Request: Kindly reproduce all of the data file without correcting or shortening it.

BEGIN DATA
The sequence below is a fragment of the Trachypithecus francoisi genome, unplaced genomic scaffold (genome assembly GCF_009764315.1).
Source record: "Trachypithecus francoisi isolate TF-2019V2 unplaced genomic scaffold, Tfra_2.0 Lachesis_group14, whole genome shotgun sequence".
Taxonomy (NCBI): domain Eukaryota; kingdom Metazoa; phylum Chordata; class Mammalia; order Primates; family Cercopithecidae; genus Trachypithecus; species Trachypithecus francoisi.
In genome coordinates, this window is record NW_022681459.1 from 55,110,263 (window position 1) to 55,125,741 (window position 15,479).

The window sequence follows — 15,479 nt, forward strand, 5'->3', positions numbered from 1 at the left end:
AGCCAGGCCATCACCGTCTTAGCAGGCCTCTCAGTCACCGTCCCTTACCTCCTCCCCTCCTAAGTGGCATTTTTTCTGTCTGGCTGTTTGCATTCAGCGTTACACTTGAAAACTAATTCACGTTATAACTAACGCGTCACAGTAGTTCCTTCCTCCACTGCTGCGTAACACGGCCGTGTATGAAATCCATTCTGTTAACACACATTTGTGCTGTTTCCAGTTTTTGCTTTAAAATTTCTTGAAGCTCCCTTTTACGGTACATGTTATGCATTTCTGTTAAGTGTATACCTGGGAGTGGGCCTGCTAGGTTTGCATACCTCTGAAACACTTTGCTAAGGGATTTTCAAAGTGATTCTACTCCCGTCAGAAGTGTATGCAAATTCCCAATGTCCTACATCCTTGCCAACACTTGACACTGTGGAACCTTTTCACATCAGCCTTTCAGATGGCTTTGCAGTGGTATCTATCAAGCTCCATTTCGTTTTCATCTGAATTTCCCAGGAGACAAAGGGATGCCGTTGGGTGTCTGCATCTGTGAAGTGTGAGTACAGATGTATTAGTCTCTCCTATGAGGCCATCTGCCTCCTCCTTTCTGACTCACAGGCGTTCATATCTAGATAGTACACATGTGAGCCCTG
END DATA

The sequence below is a fragment of the Trachypithecus francoisi genome, unplaced genomic scaffold (genome assembly GCF_009764315.1).
Source record: "Trachypithecus francoisi isolate TF-2019V2 unplaced genomic scaffold, Tfra_2.0 Lachesis_group14, whole genome shotgun sequence".
Taxonomy (NCBI): domain Eukaryota; kingdom Metazoa; phylum Chordata; class Mammalia; order Primates; family Cercopithecidae; genus Trachypithecus; species Trachypithecus francoisi.
In genome coordinates, this window is record NW_022681459.1 from 55,110,263 (window position 1) to 55,125,741 (window position 15,479).

The window sequence follows — 15,479 nt, forward strand, 5'->3', positions numbered from 1 at the left end:
AGCCAGGCCATCACCGTCTTAGCAGGCCTCTCAGTCACCGTCCCTTACCTCCTCCCCTCCTAAGTGGCATTTTTTCTGTCTGGCTGTTTGCATTCAGCGTTACACTTGAAAACTAATTCACGTTATAACTAACGCGTCACAGTAGTTCCTTCCTCCACTGCTGCGTAACACGGCCGTGTATGAAATCCATTCTGTTAACACACATTTGTGCTGTTTCCAGTTTTTGCTTTAAAATTTCTTGAAGCTCCCTTTTACGGTACATGTTATGCATTTCTGTTAAGTGTATACCTGGGAGTGGGCCTGCTAGGTTTGCATACCTCTGAAACACTTTGCTAAGGGATTTTCAAAGTGATTCTACTCCCGTCAGAAGTGTATGCAAATTCCCAATGTCCTACATCCTTGCCAACACTTGACACTGTGGAACCTTTTCACATCAGCCTTTCAGATGGCTTTGCAGTGGTATCTATCAAGCTCCATTTCGTTTTCATCTGAATTTCCCAGGAGACAAAGGGATGCCGTTGGGTGTCTGCATCTGTGAAGTGTGAGTACAGATGTATTAGTCTCTCCTATGAGGCCATCTGCCTCCTCCTTTCTGACTCACAGGCGTTCATATCTAGATAGTACACATGTGAGCCCTG